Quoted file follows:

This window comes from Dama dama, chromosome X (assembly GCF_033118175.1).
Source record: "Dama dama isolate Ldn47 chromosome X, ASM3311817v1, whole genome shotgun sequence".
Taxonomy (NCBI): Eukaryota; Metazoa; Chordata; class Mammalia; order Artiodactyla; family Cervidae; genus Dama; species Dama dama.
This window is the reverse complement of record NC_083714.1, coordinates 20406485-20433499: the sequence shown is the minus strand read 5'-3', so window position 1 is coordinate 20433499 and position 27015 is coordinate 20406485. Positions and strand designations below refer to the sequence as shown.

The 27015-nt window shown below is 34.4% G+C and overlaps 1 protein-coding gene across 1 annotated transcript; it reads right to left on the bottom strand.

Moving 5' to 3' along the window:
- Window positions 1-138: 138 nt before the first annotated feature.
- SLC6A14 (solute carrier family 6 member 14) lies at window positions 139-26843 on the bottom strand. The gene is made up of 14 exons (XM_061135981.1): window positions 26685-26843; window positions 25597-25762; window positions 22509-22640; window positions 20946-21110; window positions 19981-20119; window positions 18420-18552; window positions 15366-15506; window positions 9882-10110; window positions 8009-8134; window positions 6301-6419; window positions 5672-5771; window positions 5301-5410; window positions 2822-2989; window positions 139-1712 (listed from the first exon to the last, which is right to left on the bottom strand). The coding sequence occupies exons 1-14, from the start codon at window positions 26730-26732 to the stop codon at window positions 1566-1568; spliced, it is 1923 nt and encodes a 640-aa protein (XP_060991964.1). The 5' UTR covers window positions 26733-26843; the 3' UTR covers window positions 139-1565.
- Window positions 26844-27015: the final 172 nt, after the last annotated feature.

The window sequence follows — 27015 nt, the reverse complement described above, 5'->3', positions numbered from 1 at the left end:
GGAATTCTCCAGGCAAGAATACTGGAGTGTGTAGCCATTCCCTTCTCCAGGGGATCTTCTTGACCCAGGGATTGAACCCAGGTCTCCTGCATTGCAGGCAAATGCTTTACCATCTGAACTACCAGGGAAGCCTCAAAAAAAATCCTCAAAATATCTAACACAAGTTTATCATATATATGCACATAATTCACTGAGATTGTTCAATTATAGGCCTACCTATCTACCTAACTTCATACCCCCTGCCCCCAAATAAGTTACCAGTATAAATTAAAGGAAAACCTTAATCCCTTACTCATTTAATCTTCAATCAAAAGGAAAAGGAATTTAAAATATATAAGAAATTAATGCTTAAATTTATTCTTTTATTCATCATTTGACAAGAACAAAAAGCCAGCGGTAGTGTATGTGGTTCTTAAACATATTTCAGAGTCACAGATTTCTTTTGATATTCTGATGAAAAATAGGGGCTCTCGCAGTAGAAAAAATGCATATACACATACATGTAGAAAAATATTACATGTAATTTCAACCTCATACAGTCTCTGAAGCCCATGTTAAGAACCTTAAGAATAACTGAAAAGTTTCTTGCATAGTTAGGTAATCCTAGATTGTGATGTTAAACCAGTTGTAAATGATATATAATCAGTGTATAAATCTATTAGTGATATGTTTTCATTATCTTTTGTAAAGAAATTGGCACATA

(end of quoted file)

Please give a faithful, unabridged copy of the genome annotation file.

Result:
This window comes from Dama dama, chromosome X (assembly GCF_033118175.1).
Source record: "Dama dama isolate Ldn47 chromosome X, ASM3311817v1, whole genome shotgun sequence".
Taxonomy (NCBI): Eukaryota; Metazoa; Chordata; class Mammalia; order Artiodactyla; family Cervidae; genus Dama; species Dama dama.
This window is the reverse complement of record NC_083714.1, coordinates 20406485-20433499: the sequence shown is the minus strand read 5'-3', so window position 1 is coordinate 20433499 and position 27015 is coordinate 20406485. Positions and strand designations below refer to the sequence as shown.

The 27015-nt window shown below is 34.4% G+C and overlaps 1 protein-coding gene across 1 annotated transcript; it reads right to left on the bottom strand.

Moving 5' to 3' along the window:
- Window positions 1-138: 138 nt before the first annotated feature.
- SLC6A14 (solute carrier family 6 member 14) lies at window positions 139-26843 on the bottom strand. The gene is made up of 14 exons (XM_061135981.1): window positions 26685-26843; window positions 25597-25762; window positions 22509-22640; window positions 20946-21110; window positions 19981-20119; window positions 18420-18552; window positions 15366-15506; window positions 9882-10110; window positions 8009-8134; window positions 6301-6419; window positions 5672-5771; window positions 5301-5410; window positions 2822-2989; window positions 139-1712 (listed from the first exon to the last, which is right to left on the bottom strand). The coding sequence occupies exons 1-14, from the start codon at window positions 26730-26732 to the stop codon at window positions 1566-1568; spliced, it is 1923 nt and encodes a 640-aa protein (XP_060991964.1). The 5' UTR covers window positions 26733-26843; the 3' UTR covers window positions 139-1565.
- Window positions 26844-27015: the final 172 nt, after the last annotated feature.

The window sequence follows — 27015 nt, the reverse complement described above, 5'->3', positions numbered from 1 at the left end:
GGAATTCTCCAGGCAAGAATACTGGAGTGTGTAGCCATTCCCTTCTCCAGGGGATCTTCTTGACCCAGGGATTGAACCCAGGTCTCCTGCATTGCAGGCAAATGCTTTACCATCTGAACTACCAGGGAAGCCTCAAAAAAAATCCTCAAAATATCTAACACAAGTTTATCATATATATGCACATAATTCACTGAGATTGTTCAATTATAGGCCTACCTATCTACCTAACTTCATACCCCCTGCCCCCAAATAAGTTACCAGTATAAATTAAAGGAAAACCTTAATCCCTTACTCATTTAATCTTCAATCAAAAGGAAAAGGAATTTAAAATATATAAGAAATTAATGCTTAAATTTATTCTTTTATTCATCATTTGACAAGAACAAAAAGCCAGCGGTAGTGTATGTGGTTCTTAAACATATTTCAGAGTCACAGATTTCTTTTGATATTCTGATGAAAAATAGGGGCTCTCGCAGTAGAAAAAATGCATATACACATACATGTAGAAAAATATTACATGTAATTTCAACCTCATACAGTCTCTGAAGCCCATGTTAAGAACCTTAAGAATAACTGAAAAGTTTCTTGCATAGTTAGGTAATCCTAGATTGTGATGTTAAACCAGTTGTAAATGATATATAATCAGTGTATAAATCTATTAGTGATATGTTTTCATTATCTTTTGTAAAGAAATTGGCACATA